• dreadnought •
dred-nawt • Hear it!
Part of Speech: Noun
Meaning: 1. A thick-plated battleship introduced in the early 20th century armed with all large-caliber guns. 2. A fearless person. 3. (Rarely used) A coat of thick woolen cloth for stormy weather.
Notes: The word nought is seldom used in the US today, so dreadnought is no longer recognized as a compound of two valid words. Nought (or naught) "nothing" is common in the UK, so the two components of today's Good Word are more recognizable, keeping it alive in the English-speaking world.
In Play: The dreadnought ships were built from 1906 through WWI. The Battle of Jutland, known as 'The Clash of the Dreadnoughts', in 1916 between German and British navies was the greatest naval battle in history. It ended in a stand-off. However, the word keeps popping up, used as a synonym for unstoppable, even referring to humans: "Hillary Clinton, a dreadnought of a politician, was expected to mount a juggernaut to the Democratic nomination."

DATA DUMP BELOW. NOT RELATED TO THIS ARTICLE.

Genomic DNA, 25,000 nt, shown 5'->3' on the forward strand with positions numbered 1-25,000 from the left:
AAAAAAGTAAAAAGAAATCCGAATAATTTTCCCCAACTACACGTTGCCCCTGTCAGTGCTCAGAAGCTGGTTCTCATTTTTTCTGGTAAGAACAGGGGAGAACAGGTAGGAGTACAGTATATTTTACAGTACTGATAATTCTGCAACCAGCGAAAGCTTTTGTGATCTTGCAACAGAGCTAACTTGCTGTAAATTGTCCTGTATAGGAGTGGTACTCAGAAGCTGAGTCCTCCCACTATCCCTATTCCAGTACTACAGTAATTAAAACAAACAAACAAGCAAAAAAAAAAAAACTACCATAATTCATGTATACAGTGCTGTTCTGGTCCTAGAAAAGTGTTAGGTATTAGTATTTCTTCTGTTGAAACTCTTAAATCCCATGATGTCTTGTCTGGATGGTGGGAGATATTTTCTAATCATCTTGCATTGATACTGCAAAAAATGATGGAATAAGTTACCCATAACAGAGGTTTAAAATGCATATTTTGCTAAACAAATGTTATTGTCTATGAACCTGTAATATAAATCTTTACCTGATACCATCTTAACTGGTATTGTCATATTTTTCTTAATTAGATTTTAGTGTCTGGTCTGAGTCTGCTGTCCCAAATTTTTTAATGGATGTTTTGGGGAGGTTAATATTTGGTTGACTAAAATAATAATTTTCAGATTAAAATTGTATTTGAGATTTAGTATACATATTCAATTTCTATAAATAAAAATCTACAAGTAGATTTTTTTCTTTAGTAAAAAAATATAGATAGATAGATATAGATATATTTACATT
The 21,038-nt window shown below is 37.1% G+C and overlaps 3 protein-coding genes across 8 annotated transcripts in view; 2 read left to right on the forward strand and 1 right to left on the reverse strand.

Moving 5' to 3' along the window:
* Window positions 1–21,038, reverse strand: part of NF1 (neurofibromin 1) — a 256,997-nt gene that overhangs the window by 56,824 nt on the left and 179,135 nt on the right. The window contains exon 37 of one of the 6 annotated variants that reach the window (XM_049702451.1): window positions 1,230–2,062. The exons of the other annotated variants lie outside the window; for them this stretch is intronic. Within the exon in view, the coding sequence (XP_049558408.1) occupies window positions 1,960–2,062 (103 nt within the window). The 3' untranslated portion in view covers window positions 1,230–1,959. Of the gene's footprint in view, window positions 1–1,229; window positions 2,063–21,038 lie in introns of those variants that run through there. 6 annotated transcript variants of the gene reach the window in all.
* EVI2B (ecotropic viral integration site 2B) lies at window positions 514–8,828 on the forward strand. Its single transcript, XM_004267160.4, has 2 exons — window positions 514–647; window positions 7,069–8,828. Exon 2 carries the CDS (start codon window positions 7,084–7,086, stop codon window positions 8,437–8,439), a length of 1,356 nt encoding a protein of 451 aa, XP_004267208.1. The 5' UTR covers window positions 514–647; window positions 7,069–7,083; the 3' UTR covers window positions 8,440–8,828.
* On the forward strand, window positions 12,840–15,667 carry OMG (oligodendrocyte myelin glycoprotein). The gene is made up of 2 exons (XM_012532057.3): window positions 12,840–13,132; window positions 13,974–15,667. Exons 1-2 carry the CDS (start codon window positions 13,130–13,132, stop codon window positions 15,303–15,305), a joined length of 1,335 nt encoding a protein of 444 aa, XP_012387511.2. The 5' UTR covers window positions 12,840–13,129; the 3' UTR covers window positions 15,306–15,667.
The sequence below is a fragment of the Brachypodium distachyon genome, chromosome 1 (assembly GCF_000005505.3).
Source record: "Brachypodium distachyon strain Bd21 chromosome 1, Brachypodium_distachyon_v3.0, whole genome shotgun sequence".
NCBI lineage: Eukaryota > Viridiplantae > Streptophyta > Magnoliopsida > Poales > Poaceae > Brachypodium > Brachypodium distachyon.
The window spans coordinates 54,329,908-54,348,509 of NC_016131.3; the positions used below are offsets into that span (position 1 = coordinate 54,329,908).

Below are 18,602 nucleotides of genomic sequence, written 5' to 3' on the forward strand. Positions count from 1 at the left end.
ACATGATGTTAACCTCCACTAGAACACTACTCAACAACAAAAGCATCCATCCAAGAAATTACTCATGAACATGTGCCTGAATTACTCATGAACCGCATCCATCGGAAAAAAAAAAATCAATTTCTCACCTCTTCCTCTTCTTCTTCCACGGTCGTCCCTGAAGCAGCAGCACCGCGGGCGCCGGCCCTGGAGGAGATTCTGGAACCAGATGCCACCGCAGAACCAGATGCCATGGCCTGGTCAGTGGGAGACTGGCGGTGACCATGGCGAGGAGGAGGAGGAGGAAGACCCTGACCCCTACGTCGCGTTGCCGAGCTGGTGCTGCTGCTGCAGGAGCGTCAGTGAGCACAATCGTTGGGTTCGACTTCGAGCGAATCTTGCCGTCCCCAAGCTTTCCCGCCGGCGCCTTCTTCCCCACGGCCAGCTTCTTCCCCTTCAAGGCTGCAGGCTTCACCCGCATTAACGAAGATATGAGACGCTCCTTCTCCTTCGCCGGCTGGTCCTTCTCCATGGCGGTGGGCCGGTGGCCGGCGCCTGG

Word History: Today's word is dreadnought "a fear-nothing", a compound comprising dread + nought. It was the name of the first dreadnought which was commonized as similar ships were built later on. Dread is an aphetic shortening of Old English adreadan "advised against, fear", itself a reduction of on- "against" + rædan "to advise". Rædan is a distant cousin of German raten "to advise". Rædan went on to become read in English. Nought in Old English was na "no" + wiht "person, thing". When it didn't combine with na-, wiht went on to become whit, as 'I don't care a whit about that.' (William Hupy has become a dreadnought contributor of suggestions for Good Words as exceptional as today's.)
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